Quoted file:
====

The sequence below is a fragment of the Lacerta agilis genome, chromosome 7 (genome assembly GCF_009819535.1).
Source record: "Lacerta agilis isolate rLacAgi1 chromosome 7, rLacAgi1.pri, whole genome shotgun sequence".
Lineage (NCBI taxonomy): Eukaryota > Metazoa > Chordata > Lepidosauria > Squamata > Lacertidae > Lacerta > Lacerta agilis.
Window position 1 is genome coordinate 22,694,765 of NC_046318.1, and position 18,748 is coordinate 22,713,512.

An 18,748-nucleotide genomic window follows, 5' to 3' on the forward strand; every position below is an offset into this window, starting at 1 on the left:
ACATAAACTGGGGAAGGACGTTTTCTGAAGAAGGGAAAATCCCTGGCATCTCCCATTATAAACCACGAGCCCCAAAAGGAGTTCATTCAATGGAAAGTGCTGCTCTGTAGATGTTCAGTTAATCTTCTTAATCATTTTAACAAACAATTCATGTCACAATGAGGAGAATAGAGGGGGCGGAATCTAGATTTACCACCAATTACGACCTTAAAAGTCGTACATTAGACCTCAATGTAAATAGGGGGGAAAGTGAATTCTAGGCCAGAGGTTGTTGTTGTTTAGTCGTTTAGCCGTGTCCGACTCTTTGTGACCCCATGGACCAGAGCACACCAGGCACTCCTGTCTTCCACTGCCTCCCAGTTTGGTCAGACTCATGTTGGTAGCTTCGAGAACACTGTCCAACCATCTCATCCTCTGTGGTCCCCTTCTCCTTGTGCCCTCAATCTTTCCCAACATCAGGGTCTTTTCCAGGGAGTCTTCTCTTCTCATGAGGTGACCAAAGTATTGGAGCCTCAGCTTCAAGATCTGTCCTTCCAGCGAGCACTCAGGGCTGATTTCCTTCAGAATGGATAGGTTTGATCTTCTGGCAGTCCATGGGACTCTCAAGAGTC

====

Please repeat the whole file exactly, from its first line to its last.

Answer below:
The sequence below is a fragment of the Lacerta agilis genome, chromosome 7 (genome assembly GCF_009819535.1).
Source record: "Lacerta agilis isolate rLacAgi1 chromosome 7, rLacAgi1.pri, whole genome shotgun sequence".
Lineage (NCBI taxonomy): Eukaryota > Metazoa > Chordata > Lepidosauria > Squamata > Lacertidae > Lacerta > Lacerta agilis.
Window position 1 is genome coordinate 22,694,765 of NC_046318.1, and position 18,748 is coordinate 22,713,512.

An 18,748-nucleotide genomic window follows, 5' to 3' on the forward strand; every position below is an offset into this window, starting at 1 on the left:
ACATAAACTGGGGAAGGACGTTTTCTGAAGAAGGGAAAATCCCTGGCATCTCCCATTATAAACCACGAGCCCCAAAAGGAGTTCATTCAATGGAAAGTGCTGCTCTGTAGATGTTCAGTTAATCTTCTTAATCATTTTAACAAACAATTCATGTCACAATGAGGAGAATAGAGGGGGCGGAATCTAGATTTACCACCAATTACGACCTTAAAAGTCGTACATTAGACCTCAATGTAAATAGGGGGGAAAGTGAATTCTAGGCCAGAGGTTGTTGTTGTTTAGTCGTTTAGCCGTGTCCGACTCTTTGTGACCCCATGGACCAGAGCACACCAGGCACTCCTGTCTTCCACTGCCTCCCAGTTTGGTCAGACTCATGTTGGTAGCTTCGAGAACACTGTCCAACCATCTCATCCTCTGTGGTCCCCTTCTCCTTGTGCCCTCAATCTTTCCCAACATCAGGGTCTTTTCCAGGGAGTCTTCTCTTCTCATGAGGTGACCAAAGTATTGGAGCCTCAGCTTCAAGATCTGTCCTTCCAGCGAGCACTCAGGGCTGATTTCCTTCAGAATGGATAGGTTTGATCTTCTGGCAGTCCATGGGACTCTCAAGAGTC